This LLM choice mantra was seen last week when AWS outlined Bedrock at AWS Summit New York.

These first two layers are where AWS will play, said Jassy. "If you think about these first 2 layers I've talked about, what we're doing is democratizing access to generative AI, lowering the cost of training and running models, enabling access to large language model of choice instead of there only being one option," said Jassy.

What about the apps? Jassy said AWS is an enabler with services like CodeWhisperer. "Inside Amazon, every one of our teams is working on building generative AI applications that reinvent and enhance their customers' experience. But while we will build a number of these applications ourselves, most will be built by other companies, and we're optimistic that the largest number of these will be built on AWS," he said.

For good measure, Jassy reiterated what many vendors and customers have been saying. Without a good data strategy, you don't have AI, generative or otherwise. And by the way, AWS is embedded in a bunch of data management plays.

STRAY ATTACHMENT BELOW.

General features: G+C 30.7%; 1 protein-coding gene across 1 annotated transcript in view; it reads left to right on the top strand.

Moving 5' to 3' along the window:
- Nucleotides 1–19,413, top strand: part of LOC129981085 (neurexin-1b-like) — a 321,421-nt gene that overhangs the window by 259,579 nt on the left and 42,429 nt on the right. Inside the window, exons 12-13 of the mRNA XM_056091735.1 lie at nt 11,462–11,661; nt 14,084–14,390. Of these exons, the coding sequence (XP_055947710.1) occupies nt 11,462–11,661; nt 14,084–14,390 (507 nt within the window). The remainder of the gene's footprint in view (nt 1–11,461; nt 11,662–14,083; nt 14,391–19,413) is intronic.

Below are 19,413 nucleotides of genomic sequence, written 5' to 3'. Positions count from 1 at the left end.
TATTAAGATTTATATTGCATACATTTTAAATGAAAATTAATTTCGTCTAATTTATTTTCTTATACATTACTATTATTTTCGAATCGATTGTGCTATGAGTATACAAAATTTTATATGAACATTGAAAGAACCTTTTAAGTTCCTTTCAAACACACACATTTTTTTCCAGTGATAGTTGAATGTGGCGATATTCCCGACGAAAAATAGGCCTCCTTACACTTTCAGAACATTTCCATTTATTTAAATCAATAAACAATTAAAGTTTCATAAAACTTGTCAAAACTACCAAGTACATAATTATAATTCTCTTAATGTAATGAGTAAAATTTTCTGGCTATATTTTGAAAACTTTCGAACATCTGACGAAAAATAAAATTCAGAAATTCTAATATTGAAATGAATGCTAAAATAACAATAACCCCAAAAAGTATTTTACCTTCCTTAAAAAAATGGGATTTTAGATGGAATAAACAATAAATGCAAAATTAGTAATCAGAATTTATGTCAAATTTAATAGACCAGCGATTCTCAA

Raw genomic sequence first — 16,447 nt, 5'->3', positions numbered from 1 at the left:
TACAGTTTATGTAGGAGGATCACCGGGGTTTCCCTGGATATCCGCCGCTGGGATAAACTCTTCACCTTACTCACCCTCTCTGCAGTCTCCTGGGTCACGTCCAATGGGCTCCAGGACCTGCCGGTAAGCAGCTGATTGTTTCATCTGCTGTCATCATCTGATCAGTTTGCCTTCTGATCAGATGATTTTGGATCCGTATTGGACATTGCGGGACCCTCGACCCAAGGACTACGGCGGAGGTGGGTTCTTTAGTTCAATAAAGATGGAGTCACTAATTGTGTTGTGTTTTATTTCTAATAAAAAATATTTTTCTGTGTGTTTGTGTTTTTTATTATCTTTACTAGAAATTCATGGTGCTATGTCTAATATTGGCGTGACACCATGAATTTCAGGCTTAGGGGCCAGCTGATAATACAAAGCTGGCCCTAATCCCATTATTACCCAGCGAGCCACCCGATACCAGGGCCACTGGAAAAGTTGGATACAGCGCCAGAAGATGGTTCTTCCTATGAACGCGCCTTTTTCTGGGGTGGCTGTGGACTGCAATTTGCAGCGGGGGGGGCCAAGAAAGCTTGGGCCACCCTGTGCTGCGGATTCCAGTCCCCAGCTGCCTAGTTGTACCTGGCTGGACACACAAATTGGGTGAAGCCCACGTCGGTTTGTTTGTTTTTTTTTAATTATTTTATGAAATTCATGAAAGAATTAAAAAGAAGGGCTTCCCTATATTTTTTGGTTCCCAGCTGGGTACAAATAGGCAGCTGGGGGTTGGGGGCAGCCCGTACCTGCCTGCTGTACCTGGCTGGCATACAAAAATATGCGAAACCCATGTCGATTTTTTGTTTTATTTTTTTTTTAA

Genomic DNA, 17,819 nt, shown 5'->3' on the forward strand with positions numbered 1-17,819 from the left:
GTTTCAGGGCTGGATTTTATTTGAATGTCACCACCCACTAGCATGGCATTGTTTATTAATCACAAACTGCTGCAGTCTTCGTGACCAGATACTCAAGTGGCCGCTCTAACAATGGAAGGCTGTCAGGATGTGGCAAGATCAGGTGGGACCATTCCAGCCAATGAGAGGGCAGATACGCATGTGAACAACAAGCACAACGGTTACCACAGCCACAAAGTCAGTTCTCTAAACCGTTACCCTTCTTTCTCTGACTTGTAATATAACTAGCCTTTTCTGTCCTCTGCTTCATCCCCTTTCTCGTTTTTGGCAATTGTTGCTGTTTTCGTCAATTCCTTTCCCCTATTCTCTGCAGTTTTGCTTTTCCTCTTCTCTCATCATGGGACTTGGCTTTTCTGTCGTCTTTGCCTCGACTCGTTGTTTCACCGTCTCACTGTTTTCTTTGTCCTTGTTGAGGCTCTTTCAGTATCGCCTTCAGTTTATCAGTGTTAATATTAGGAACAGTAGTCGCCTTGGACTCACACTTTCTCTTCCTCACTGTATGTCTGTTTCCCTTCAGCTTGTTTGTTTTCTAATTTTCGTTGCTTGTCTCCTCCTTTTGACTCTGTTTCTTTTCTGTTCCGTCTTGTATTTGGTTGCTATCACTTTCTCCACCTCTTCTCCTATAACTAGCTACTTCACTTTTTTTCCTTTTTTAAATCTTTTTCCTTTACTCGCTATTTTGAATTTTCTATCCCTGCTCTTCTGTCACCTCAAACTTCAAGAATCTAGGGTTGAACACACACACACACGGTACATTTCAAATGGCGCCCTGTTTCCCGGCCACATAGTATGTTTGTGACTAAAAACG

See: JPMorgan Chase: Digital transformation, AI and data strategy sets up generative AI | Goldman Sachs CIO Marco Argenti on AI, data, mental models for disruption 

Add it up and AWS laid out its generative AI case and got back into the perception and mindshare game. Yes, AWS growth rates are stable (12% in the second quarter) and that's slower than its rivals. But there's also a much bigger base. AWS is also seeing a lot of cost optimization from customers. In the end, it's likely those generative AI workloads are going boost AWS, which is "starting to see some good traction with our customers' new volumes."